In the last post, I argued that the lack of mainstream rating-grabbing sitcoms is not because of lack of talent. There are dozens of writers capable of writing a successful mainstream sitcom. But they are currently working in Hollywood, writing literary fiction, whodunnits, children’s books, TV dramas or script editing.
There are, of course, a few shows by British writers that are available to watch in the UK, like the delightful and poignant Trying by Andy Wolton, a half-hour comedy on Apple TV that looks a lot like a sitcom. It's a show that could easily sit on BBC1 at 9pm. Why isn’t it?
But you don’t need to be a scheduler to understand this: If you’ve got a half hour sitcom, you’re going to need another one half an hour later. Or least a TV show that lasts half an hour.
TV, these days, last an hour. A while back, I posed the question about the difference between a sitcom and a comedy-drama. One answer could be ‘about half an hour’.
So - and you might need to sit down for this - why not have two sitcoms back-to-back?
From where we are, this is crazy talk. But we could get there. In fact, we need to get there because success breeds success.
But there’s no need to have two sitcoms when you have panel games. Would I Lie To You? – a real funny treat of a show – or a rerun of Have I Got News For You? can plug any half hour gap created by an incredibly rare pre-watershed sitcom like Ghosts.
A new show might stink. So launching a show involves some pre-emptive damage limitation. When it came to launching a show like Ghosts, a scheduler had to think about what the British public would make of a mainstream sitcom by the original actors for the right-lauded Horrible Histories CBBC series? You put something tried and tested before and after. That’s basic common sense.
There is another tried and tested way of launching a new sitcom that the US networks have done for decades. You launch it right after a tried and tested sitcom that everyone loves. Long-running shows like Cheers were used to introduce a new show straight afterwards. Of course, to do that you need a show like Cheers. This is easier said than done.
So how do you get a long-running mainstream sitcom like Cheers? With other sitcoms. Like Cheers. I realise how this sounds. But stick with me.
New writers and bright young things join the staff of an existing show like Cheers, learn the ropes and get experience. (Like introducing new players into a winning sports team). Look at the credits of these big shows and see how the names move around. Even in the UK, look at the writers for The Thick of It when it started out on BBC4, and how they have moved to other shows like Veep and now Succession.
(Except, of course, those shows aren’t on BBC4 – which is no longer making original programmes, despite having the best track record in sitcoms of any TV channel in British history. And those shows aren’t on BBC2 or BBC1.)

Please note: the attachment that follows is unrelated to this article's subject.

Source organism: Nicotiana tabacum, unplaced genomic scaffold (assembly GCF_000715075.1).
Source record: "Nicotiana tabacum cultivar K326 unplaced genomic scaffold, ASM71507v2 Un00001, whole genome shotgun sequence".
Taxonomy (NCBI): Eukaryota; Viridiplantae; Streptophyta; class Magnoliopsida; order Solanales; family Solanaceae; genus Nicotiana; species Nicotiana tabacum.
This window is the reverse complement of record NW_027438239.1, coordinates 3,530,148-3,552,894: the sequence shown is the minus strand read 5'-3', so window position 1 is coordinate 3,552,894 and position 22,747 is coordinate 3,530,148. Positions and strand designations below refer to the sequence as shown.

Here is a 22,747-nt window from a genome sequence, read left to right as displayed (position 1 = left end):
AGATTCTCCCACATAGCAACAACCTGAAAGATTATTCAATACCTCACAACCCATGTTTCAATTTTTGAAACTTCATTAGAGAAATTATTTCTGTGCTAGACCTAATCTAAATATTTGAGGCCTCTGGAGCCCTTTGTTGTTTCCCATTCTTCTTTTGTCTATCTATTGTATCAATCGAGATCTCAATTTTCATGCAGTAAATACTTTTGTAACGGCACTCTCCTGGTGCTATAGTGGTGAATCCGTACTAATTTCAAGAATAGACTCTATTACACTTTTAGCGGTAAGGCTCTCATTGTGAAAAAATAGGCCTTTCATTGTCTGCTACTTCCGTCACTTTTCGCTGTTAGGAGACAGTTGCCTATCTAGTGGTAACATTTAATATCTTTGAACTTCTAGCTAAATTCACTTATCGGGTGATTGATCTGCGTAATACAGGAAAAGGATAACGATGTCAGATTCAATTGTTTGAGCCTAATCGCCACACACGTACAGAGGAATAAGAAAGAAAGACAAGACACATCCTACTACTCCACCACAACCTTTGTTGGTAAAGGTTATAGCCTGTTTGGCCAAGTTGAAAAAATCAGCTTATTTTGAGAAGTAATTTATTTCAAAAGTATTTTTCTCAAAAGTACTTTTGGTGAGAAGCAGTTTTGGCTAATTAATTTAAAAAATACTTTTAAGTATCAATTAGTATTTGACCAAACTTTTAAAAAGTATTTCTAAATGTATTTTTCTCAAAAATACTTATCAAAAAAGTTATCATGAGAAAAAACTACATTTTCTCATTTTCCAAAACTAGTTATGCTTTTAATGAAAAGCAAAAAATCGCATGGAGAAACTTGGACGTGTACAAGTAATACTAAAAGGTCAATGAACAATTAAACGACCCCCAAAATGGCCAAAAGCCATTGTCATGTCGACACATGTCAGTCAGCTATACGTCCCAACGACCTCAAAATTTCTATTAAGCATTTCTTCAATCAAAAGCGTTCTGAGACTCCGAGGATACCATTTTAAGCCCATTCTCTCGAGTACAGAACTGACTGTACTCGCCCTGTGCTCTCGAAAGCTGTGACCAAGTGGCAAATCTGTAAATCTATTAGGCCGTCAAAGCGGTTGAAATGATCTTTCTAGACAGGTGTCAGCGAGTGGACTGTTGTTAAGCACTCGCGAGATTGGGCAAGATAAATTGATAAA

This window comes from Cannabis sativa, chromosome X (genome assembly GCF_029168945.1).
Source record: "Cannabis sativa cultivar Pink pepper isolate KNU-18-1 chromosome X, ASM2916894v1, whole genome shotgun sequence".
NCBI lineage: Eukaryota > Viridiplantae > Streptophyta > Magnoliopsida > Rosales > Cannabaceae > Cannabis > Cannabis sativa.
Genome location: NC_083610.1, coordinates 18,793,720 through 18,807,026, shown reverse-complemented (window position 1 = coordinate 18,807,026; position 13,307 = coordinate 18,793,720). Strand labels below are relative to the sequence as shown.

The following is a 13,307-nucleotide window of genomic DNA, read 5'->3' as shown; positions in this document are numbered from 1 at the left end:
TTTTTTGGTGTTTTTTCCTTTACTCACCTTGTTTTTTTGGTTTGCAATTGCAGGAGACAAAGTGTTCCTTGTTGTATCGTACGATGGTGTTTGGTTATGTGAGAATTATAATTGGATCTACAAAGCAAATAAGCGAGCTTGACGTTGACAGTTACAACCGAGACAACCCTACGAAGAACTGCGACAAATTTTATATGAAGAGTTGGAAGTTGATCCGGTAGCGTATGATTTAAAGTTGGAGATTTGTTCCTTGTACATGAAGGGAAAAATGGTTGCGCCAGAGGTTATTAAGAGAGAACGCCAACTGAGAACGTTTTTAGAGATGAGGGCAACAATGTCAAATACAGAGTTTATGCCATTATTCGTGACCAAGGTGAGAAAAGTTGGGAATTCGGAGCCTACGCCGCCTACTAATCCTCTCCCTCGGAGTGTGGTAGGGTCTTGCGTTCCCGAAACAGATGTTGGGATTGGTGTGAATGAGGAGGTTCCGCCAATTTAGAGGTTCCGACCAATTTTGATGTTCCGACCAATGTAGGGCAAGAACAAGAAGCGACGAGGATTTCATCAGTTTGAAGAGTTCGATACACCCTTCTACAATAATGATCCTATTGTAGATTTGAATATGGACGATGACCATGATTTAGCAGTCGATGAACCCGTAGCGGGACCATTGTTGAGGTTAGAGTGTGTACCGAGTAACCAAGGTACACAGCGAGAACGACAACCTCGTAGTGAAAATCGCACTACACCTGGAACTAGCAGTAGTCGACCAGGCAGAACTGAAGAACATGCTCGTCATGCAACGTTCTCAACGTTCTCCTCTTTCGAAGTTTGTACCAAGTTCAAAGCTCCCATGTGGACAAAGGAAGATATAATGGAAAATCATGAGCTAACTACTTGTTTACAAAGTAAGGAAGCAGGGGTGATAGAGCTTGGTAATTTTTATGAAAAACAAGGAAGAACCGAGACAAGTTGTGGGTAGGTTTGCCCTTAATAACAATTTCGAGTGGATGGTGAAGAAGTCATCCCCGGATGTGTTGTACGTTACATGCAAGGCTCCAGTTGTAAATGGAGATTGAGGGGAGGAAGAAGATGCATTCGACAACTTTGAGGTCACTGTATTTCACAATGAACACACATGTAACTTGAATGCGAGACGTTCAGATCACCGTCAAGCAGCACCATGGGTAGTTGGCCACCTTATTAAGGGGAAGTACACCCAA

ApprenticeshipsThink The Unthinkable, where I met Paul Mayhew-Archer, who put me forward to write episodes of mainstream studio sitcoms My Hero and My Family.
In 2021, for someone still up for pitching mainstream sitcoms, my CV and experience is relatively unusual, mostly because there just aren’t many mainstreams shows on which to find your feet, cut your teeth or write a script.
The mainstream shows which do tend to make it on air run for six episodes rather than eight, ten or twelve. Most of the work will be done by the show creator who, let’s be honest, needs to make the most of that rare opportunity. And those with experienced garnered over the previous ten or twenty years will look elsewhere for work, and we see that’s been the case.
My point is this. Success breeds success.
Getting on a Roll
So Esmonde and Larbey could write The Good Life, and go on to give us Ever Decreasing Circles and Brushstrokes – and Larbey could write A Fine Romance and As Time Goes By.
Likewise, Carla Lane, who wrote The Liver Birds and Butterflies, could be given a primetime slot on May 1st 1986, for her new show Bread which peaked two years later with an audience of 21 million viewers.
Yes. 21 million viewers.
The UK population was 55million. So 21 million is quite a lot isn’t it?
It’s proportionally a lot more than the 9.5m watching Line of Duty live, and on catch-up and on binge-watching a few years later. Look at the figures. Outside of live sport, the biggest mainstream TV audiences are for comedy.
Right now, there isn't much success to breed more success in terms of mainstream sitcoms. But as I argued in the last post, the experience and success is there. One of the men who wrote two of our truly great sitcoms, Blackadder and The Vicar of Dibley, is now writing romantic comedies for the big screen. Others like him are developing new shows for HBO or streaming services. Or Apple TV.
Have we asked them to write some shows for BBC1? Do we make it worth their while trying? Do they feel they have a reasonable chance of success, or at least not wasting their time if they do try?
Sitcoms can deliver huge numbers when you get them right. And the only way to do that is to try. Can we try trying?
Times change, but some things remain the same. People like watching TV. They like a good story. And they like laughing. Sitcoms have consistently delivered delight for decades and will go on doing so.
I’ve broken down the process into twelve steps and put it into a video course called Writing Your Sitcom, which takes you through twelve steps to writing your sitcom script, plus a monthly Zoom chat with me. There's 25% discount code MAYDAY21 valid until end of Bank Holiday Monday 3rd May 2021.
You can find out more info on the course here: